Finally, DiCaro reasserts his claim that Sec. 3147 should not have been applied to him, because he was released on bond before the statute's effective date. We find that the district court did not err in refusing to allow cross-examination regarding the bombing, and that the prosecutor's remarks, while ill-chosen, do not constitute error when considered in context. However, we reverse the district court's holding that Sec. 3147 was properly applied to DiCaro, and therefore vacate his concurrent two-year sentences under that statute.
DiCaro argues that by limiting his cross-examination of Salvino and Jurek, two members of the burglary crew, the district judge violated his sixth amendment right to confront the witnesses against him. The confrontation clause protects not only the defendant's right to physically confront a declarant, but the right to "expose to the jury the facts from which jurors, as the sole triers of fact and credibility, could appropriately draw inferences relating to the reliability of the witness." Delaware v. Fensterer, 474 U.S. 15, 19, 106 S.Ct. 292, 294, 88 L.Ed.2d 15 (1985) (quoting Davis v. Alaska, 415 U.S. 308, 318, 94 S.Ct. 1105, 1111, 39 L.Ed.2d 347 (1974)). The right to an opportunity for effective cross-examination, however, does not give defense counsel license to conduct the cross-examination as she chooses. A trial judge has broad discretion, United States v. Wellman, 830 F.2d 1453, 1465 (7th Cir.1987), to impose reasonable "limits on defense counsel's inquiry into the potential bias of a prosecution witness ... based on concerns about, among other things, harassment, prejudice, confusion of the issues, the witness' safety, or interrogation that is repetitive or only marginally relevant." Delaware v. Van Arsdall, 475 U.S. 673, 679, 106 S.Ct. 1431, 1435, 89 L.Ed.2d 674 (1986). To demonstrate error, a defendant must show that, as to a particular witness, "he was prohibited from engaging in otherwise appropriate cross-examination designed to show a prototypical form of bias...." Id. at 680, 106 S.Ct. at 1436.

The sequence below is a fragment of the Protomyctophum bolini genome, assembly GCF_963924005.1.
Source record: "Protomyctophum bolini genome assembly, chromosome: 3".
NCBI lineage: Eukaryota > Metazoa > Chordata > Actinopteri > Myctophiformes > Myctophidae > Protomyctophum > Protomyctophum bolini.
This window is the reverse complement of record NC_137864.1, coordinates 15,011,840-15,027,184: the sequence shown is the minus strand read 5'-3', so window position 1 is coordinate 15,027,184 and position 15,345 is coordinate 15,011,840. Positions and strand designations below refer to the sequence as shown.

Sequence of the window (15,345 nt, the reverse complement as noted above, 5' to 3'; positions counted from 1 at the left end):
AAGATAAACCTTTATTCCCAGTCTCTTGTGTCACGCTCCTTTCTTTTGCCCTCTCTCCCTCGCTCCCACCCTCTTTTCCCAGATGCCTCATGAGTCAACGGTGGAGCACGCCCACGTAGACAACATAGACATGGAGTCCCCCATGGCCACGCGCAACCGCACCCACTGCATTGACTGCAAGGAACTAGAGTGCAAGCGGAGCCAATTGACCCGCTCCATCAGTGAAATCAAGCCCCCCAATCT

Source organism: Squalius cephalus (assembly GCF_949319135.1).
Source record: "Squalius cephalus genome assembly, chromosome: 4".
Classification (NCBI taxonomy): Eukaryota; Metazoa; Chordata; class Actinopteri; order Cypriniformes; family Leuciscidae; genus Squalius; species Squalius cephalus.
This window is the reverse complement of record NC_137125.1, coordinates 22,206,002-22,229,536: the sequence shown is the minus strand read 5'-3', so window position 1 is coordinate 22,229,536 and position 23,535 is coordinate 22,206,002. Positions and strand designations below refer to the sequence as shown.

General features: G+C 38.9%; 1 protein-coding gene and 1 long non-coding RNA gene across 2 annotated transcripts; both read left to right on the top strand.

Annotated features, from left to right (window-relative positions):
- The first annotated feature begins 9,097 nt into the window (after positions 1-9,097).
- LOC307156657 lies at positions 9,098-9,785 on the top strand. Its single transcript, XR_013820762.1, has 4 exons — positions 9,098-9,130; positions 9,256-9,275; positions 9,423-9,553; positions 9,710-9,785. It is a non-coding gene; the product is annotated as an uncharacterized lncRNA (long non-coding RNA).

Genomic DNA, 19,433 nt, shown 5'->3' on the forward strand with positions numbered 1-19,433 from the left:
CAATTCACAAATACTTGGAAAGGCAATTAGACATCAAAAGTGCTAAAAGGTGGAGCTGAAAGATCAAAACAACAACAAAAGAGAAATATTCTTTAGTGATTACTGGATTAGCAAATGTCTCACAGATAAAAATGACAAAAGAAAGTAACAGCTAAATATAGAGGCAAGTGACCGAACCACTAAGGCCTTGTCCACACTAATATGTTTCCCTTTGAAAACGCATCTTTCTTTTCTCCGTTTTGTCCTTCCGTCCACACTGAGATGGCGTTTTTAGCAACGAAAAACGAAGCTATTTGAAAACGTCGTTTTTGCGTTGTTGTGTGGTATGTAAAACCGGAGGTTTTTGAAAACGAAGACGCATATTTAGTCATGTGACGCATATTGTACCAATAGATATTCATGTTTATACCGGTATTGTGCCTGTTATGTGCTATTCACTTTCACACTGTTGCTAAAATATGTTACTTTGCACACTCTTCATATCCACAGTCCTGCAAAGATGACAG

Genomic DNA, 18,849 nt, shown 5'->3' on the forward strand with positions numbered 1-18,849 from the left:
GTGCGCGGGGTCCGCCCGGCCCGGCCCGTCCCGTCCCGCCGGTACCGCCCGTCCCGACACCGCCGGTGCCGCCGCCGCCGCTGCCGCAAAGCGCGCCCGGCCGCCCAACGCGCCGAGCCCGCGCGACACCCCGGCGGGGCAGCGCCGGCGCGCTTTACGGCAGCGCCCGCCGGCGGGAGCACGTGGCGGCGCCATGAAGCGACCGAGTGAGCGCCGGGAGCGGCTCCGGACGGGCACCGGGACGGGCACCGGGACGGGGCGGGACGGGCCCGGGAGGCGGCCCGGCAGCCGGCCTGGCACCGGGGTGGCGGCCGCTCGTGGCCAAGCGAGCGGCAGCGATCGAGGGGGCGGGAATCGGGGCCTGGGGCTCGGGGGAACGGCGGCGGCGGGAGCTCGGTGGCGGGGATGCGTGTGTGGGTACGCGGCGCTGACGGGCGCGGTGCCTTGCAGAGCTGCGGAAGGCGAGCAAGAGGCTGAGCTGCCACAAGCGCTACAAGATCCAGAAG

During cross-examination of Salvino and Jurek, DiCaro was allowed to expose sufficient information to enable the jury to evaluate his theory of defense and to make "a discriminating appraisal of the witness's motives and bias." United States v. De Gudino, 722 F.2d 1351, 1354 (7th Cir.1983). See Wellman, 830 F.2d at 1465-66; United States v. Muelbl, 739 F.2d 1175, 1185 (7th Cir.), cert. denied, 469 U.S. 982, 105 S.Ct. 388, 83 L.Ed.2d 322 (1984). Salvino admitted during cross-examination that he was angry with DiCaro for accusing him of involvement in two crimes he did not commit. Salvino also admitted trying to discredit DiCaro and telling Jurek that he "would give up five years of [his] life if [he] could put [his] hands around Paul DiCaro's neck." The defendant also exposed the fact that DiCaro cheated Salvino out of burglary proceeds, creating a strong likelihood of bias.
Jurek was also cross-examined on his bias against DiCaro. He admitted to feeling cheated by DiCaro on money and "other matters." The defendant, however, chose not to pursue what these other matters might be. Defense counsel also impeached Jurek on his plea agreement and on previous lies.
After establishing Salvino's desire to discredit DiCaro, defense counsel sought to play the tape of a conversation between Salvino and Jurek2 which occurred on September 18, 1986, some time after Jurek began cooperating with the government's investigation into the burglary. In the tape, Salvino mentioned that someone had bombed DiCaro's mother's house and as a result DiCaro would not take the stand. Both participants then laughed. Out of the presence of the jury, the government argued that the tape was ambiguous as to whether Salvino thought DiCaro would be "taking the stand" at his own or another's trial. The conversation indicated only that Salvino and Jurek now realized, contrary to their previous uncertainty, that DiCaro would not testify at trial as a government witness because someone had sent him a message not to testify. Even if the conversation were understood to be a reference to the likelihood of DiCaro taking the stand at his own trial, the government further asserted, its admission into evidence would lead to an examination of the many possibilities why DiCaro might choose not to testify. After recessing over the lunch hour to consider the propriety of playing this segment of the tape for the jury, the judge decided to exclude it. Agreeing with the government's view, the court told defense counsel:
[I]f I permit you to conduct the cross-examination that you contemplate, I am certainly going to permit the Government to seek to rehabilitate Mr. Salvino here by those other suggestions.